21 December 2021

How can sustainable technological and social advancement be maintained while the European population grows year on year? And above all: how can a sustainable relationship between food production and consumption be maintained? These seem very demanding questions and, in many ways, they are, but with the 2020 Green Deal agreement the European Union has also launched a whole series of other measures, including – indeed – the Farm-To-Fork strategy.

The h-ALO project fits exactly within this strategy and will give its contribution to development through a cutting-edge bio-chemical photonic-based sensor enabling the on-site detection of microbiological and chemical contaminants in a broad number of different farm-to-fork food chains.

Nevertheless, the European strategy lives of objectives, and what, specifically, are the objectives of the Food-To-Fork strategy?

  • Ensure sustainable food production;
  • Ensure food safety;
  • Promote a sustainable food chain from start to finish: from processing to sale (both wholesale and retail), and also ancillary services, such as hospitality and catering;
  • Promote the consumption of sustainable foods and support the transition to healthy eating habits;
  • Reduce food waste;
  • Combat food fraud along the supply chain.

h-ALO is therefore called upon to give an answer on many of these points, intervening directly on some and indirectly on others. Specifically, the project will be able to make an important contribution to these specific objectives:


Since the Farm-To-Fork strategy aims to make the entire food production chain more sustainable, it is very important to have tools that can help breeders, farmers and fishermen, as specified by the European Union. The sensor developed within the h-ALO project aims precisely to provide a useful tool to make production activities more sustainable, safer and above all to reduce waste throughout the supply chain.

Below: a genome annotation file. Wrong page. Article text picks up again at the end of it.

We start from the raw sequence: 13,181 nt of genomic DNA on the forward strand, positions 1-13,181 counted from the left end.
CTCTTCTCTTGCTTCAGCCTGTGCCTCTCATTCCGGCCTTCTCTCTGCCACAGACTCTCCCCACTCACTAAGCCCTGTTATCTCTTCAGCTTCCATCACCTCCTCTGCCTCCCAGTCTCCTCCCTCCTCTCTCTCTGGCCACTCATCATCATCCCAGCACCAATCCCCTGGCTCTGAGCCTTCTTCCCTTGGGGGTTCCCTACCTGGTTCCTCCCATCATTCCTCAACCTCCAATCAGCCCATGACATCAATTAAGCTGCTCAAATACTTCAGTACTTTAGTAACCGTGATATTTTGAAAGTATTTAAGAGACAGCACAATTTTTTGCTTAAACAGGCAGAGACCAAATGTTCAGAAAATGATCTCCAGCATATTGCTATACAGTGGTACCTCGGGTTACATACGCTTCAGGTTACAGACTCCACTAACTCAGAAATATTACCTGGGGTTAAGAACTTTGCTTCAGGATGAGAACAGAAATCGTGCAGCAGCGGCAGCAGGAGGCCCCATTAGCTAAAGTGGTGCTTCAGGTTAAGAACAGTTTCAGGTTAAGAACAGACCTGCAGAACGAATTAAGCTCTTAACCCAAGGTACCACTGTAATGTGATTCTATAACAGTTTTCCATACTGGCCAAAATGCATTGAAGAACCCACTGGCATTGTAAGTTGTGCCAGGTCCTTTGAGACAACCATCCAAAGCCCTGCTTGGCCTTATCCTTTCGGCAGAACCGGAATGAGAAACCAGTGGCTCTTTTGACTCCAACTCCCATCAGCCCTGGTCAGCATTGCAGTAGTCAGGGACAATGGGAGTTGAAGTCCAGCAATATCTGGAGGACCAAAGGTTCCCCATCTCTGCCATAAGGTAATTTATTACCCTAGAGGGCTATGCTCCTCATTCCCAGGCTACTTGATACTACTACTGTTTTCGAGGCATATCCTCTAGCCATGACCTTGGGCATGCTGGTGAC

All this will make European manufacturers even more capable of competing on domestic and foreign markets and at the same time create a virtuous precedent combined with an impressive amount of data that can be analyzed.

Basically: thanks to h-ALO and thanks to European policies like this we will be able to transform a model that is not yet sustainable into sustainable. Even today, for example, 14% of food is thrown away and some specific products have enormously higher indices worldwide, as can be seen from the graphic below.

14 Percent of Food Goes to Waste

Global share of different agricultural products that are thrown away (2016)

Vegetables 24%
Fruit 22%
Cereals 12%
Meat 12%
Crops 10%
Potatoes 7%
Sugarbeet 4%
Fish 3%
Eggs 2%
Dairy 5%

We know that these are not only European but global challenges, but we are also convinced that we can make our contribution through h-ALO, a project that makes use of the skills of extremely well-prepared and knowledgeable partners on these topics.

The challenge is not tomorrow, because tomorrow would be too late. The challenge is here, every day, and we are making our contribution.

Do not miss any of the news on the developments of the h-ALO project, visit the newsroom and follow our social networks!